The drop out risk factors facing your apprentices
Apprentices face a relatively high risk of drop-out. We know from NCVER's completion statistics that individual completion rates for apprentices and trainees commencing their training in 2016 was just 56.1% for all occupations, for example.
There is no doubt we need to improve. Part of this will be a deeper understanding of risk factors. While many AASNs and GTOs will have a good understanding of risks, now ReadyTech is showing with data how just how much each of these impact completion.
Here are seven risks that are worth keeping front-of-mind when you are working with apprentices.
How old an apprentice is will affect the likelihood of completion. As is understandable, younger apprentices, who have had less time to mature, consider their decision or face choices between available options, will be less likely to carry through to the end.
With time, challenges and other options, they may quit. Older apprentices, on the other hand, may have more skills, be more developed socially to cope with work relationships, and be more adept at sticking it out when the going gets a little tougher.
Where the apprenticeship is undertaken matters. While this may not necessarily be a choice, there is still more likelihood an apprentice in a less attractive location will leave their apprenticeship before they follow right through to completion.
There may be a variety of reasons for this. An apprentice may move to greener pastures somewhere else - like moving to the city from a country location - where they feel their employment and life opportunities may be better, just to name one example.
3. Distance from work
None of us really like travelling to work. In the world of apprenticeships, the distance an apprentice has to travel to a workplace has a direct impact on completion rates. Those who have to travel larger distances are more likely to discontinue their learning.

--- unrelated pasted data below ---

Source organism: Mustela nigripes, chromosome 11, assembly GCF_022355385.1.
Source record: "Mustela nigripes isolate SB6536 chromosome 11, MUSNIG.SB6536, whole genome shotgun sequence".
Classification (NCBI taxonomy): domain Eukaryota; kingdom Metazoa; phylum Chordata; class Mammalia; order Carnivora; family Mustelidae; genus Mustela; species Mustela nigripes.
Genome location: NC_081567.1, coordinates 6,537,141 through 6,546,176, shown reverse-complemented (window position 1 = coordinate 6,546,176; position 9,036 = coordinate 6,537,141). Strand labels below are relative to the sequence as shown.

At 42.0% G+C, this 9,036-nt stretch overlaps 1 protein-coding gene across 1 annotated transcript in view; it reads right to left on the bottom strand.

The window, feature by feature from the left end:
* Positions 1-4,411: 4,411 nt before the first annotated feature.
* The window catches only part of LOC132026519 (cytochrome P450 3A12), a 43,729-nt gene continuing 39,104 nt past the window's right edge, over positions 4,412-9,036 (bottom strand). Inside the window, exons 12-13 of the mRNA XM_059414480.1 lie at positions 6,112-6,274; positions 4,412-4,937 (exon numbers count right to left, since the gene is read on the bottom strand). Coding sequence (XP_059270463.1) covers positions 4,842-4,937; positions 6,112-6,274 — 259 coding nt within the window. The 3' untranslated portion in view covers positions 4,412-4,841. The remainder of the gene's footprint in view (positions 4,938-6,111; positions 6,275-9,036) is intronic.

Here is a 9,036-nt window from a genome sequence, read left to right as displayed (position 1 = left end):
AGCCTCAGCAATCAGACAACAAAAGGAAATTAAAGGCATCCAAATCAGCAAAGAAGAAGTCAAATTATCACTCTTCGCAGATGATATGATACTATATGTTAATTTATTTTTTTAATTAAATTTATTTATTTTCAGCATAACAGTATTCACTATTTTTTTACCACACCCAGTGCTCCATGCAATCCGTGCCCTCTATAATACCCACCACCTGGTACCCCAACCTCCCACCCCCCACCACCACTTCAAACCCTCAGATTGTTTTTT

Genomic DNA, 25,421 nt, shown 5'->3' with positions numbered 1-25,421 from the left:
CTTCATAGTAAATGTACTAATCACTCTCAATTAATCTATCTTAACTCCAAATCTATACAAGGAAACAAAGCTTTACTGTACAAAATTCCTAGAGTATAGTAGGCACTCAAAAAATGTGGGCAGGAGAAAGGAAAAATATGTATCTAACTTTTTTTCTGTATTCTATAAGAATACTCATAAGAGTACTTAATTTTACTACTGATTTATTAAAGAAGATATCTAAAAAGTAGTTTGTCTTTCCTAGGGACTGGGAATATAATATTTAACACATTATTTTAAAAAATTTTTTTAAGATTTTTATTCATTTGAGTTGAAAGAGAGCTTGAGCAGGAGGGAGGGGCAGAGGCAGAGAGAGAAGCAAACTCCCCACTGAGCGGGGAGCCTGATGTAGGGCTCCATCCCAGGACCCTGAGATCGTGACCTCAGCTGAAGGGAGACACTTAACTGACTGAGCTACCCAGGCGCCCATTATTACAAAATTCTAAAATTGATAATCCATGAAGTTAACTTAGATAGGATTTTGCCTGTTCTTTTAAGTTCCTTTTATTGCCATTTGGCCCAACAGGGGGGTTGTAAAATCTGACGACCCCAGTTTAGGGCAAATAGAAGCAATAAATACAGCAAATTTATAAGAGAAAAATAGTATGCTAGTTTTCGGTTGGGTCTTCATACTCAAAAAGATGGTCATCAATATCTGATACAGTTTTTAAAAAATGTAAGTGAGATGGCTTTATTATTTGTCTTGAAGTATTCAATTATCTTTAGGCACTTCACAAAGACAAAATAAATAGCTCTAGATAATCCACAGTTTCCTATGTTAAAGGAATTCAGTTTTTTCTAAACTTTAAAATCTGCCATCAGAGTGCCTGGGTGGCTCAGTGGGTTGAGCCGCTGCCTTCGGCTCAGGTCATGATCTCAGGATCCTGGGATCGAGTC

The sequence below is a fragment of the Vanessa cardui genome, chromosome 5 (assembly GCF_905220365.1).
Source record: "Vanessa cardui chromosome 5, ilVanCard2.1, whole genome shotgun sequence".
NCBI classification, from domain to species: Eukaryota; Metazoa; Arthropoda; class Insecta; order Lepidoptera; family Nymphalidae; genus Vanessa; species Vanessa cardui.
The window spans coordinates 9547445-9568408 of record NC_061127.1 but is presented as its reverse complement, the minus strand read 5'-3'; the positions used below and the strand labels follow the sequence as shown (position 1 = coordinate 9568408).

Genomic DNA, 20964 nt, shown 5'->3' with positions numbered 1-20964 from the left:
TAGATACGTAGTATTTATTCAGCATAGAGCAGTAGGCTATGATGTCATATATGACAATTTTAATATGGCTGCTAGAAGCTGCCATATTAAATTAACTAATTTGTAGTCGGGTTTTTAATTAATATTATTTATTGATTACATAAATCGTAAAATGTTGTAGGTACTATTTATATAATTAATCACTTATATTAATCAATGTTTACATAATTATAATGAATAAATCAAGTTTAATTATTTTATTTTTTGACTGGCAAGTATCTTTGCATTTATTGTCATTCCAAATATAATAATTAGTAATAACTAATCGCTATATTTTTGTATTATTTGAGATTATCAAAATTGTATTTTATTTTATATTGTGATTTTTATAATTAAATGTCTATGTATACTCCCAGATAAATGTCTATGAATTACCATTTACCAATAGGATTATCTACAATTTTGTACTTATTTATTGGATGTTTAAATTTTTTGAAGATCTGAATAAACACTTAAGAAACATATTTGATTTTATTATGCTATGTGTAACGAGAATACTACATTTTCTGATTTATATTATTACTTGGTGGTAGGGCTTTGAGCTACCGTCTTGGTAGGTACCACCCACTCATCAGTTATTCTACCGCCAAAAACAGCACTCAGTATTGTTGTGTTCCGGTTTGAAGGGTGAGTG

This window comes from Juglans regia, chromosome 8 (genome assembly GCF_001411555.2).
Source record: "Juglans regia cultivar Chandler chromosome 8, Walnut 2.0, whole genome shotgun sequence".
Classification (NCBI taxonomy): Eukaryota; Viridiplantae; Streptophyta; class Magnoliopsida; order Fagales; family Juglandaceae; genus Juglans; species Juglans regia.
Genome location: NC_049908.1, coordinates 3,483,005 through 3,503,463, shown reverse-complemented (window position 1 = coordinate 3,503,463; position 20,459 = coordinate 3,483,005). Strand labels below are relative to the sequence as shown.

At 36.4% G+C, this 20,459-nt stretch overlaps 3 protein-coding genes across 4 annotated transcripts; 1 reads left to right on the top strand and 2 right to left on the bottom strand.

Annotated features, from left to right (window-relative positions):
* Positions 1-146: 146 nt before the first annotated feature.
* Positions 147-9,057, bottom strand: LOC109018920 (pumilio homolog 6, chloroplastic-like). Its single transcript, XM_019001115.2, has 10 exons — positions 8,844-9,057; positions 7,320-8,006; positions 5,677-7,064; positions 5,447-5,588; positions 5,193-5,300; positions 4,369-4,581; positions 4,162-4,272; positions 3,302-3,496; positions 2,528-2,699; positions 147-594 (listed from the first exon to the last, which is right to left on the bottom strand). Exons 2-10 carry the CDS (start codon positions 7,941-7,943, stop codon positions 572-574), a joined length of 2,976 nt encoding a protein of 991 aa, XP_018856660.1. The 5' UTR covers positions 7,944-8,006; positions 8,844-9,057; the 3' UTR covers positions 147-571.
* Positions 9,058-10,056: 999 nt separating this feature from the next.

Distance forms a barrier between an apprentice and their training. The distance may feel too far after a time, even if it is a good opportunity, and the apprentice might drop out. They may find another opportunity to work or learn skills closer to home.
4. Size of company
Apprentices in small businesses are less likely to complete than those in larger businesses. While both may have the opportunity to learn their trade well, an apprentice at a business with two staff is less likely to complete than one with 200 staff.
Small businesses can be tougher on apprentices; maybe they don’t have as much experience with managing or as much time, they don’t have the same processes in place, or the apprentice relationship is reliant on a successful relationship with fewer people.
5. Number of peers
Apprentices part of larger businesses have the opportunity to develop a network of peers. They are also more likely to complete. Those who are the only apprentice, or one of few, often don’t have that opportunity, and face a higher risk of dropping out.
Lone apprentices need to face things alone, and may have no one to share challenges with. In contrast, those with colleagues can share the burden together, and will support each other to completion. They also benefit less better developed training pathways.
6. Motivational assessment
Have your apprentices undergone a behavioural science assessment before or during their apprenticeship? We offer this at Esher House, and the data shows those who have taken an Esher House assessment have more chance of reaching completion.
Those who have been assessed are likely to have been understood more clearly, and supported with individualised support to work with and overcome challenges. They have more to lean on when resilience is called for, and feel more understood on their journey.
7. Number of supervisors
NCVER has shown employment reasons (rather than offsite training) are the biggest factor in non-completion, including relationships. This includes supervisors; when that relationship deteriorates or is unsatisfactory, it can result in non-completion.
Data shows those with more supervisors are less likely to quit. With more supervisors apprentices have more chance of quality relationships, and will also be more likely to learn a variety of things from people with different styles, increasing satisfaction.
8. Employer bank account
Employers who do not have bank accounts are a good sign of non-completers. This is not a surprise; those without a bank account are likely to be less established small enterprises, with the least skill at managing apprentices through their entire learning journey.
Those without bank accounts are likely to be sole traders or small businesses that are less likely to become sustainable enterprises, and more likely to be affected by business ups and downs. Apprentices may learn fast, but the environment may be less nurturing.
Interested in finding out how Esher House can improve apprentice support with behavioural science? Learn more here.